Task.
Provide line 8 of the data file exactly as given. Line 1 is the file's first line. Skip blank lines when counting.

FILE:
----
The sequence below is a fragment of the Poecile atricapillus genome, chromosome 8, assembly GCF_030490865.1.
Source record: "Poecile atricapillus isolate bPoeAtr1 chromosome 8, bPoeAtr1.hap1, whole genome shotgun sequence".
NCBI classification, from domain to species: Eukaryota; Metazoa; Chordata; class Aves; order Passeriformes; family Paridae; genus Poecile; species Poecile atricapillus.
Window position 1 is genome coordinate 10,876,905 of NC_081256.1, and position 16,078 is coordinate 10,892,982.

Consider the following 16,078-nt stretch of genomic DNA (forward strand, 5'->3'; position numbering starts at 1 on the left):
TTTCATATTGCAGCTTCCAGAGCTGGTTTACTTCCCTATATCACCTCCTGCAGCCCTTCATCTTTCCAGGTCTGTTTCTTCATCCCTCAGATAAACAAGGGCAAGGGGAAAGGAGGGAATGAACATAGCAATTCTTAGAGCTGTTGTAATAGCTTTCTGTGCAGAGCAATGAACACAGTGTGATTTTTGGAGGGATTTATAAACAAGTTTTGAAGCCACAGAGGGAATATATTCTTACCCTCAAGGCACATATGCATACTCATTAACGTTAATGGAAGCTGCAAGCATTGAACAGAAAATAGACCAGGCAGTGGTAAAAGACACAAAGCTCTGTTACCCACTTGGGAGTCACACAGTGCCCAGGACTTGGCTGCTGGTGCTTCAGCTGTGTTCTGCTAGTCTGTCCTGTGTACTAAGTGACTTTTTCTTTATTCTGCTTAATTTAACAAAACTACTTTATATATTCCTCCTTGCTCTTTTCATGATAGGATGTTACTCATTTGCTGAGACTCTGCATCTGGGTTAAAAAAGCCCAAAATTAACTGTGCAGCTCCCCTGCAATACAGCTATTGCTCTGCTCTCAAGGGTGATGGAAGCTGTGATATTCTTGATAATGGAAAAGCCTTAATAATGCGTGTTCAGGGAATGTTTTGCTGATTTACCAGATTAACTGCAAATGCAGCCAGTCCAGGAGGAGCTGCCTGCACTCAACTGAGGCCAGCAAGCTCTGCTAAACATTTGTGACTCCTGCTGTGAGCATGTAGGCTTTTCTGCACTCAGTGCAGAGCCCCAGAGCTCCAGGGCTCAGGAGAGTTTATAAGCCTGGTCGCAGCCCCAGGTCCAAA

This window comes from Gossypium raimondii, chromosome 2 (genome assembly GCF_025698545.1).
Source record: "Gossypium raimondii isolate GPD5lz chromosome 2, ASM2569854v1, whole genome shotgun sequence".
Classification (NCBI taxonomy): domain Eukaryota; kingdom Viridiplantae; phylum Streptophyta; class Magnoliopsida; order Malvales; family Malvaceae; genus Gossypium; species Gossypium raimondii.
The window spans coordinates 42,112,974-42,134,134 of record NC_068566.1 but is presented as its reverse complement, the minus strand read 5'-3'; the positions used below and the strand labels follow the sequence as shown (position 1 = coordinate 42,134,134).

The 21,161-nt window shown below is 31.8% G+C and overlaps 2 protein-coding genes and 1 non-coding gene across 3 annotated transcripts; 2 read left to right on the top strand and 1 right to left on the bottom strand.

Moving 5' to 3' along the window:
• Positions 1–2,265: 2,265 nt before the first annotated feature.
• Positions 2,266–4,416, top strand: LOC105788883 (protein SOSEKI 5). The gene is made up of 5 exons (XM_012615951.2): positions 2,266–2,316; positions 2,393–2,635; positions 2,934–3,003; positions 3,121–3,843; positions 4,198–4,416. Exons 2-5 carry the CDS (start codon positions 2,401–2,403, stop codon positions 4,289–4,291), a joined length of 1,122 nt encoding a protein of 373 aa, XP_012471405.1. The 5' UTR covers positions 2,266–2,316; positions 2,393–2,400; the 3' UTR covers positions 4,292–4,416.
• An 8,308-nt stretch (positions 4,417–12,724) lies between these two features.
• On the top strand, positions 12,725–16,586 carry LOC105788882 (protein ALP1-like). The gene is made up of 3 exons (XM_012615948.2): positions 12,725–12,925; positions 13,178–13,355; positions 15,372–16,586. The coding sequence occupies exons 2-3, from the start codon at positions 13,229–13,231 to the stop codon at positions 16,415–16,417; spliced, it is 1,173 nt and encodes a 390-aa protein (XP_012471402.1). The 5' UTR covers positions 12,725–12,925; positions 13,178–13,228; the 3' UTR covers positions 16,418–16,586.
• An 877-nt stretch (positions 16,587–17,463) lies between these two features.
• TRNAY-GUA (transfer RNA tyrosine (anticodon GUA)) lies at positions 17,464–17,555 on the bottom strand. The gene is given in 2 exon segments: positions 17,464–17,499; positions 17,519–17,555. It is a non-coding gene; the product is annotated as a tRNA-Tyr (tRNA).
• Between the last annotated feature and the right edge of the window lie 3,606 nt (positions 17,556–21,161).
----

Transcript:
Source record: "Gossypium raimondii isolate GPD5lz chromosome 2, ASM2569854v1, whole genome shotgun sequence".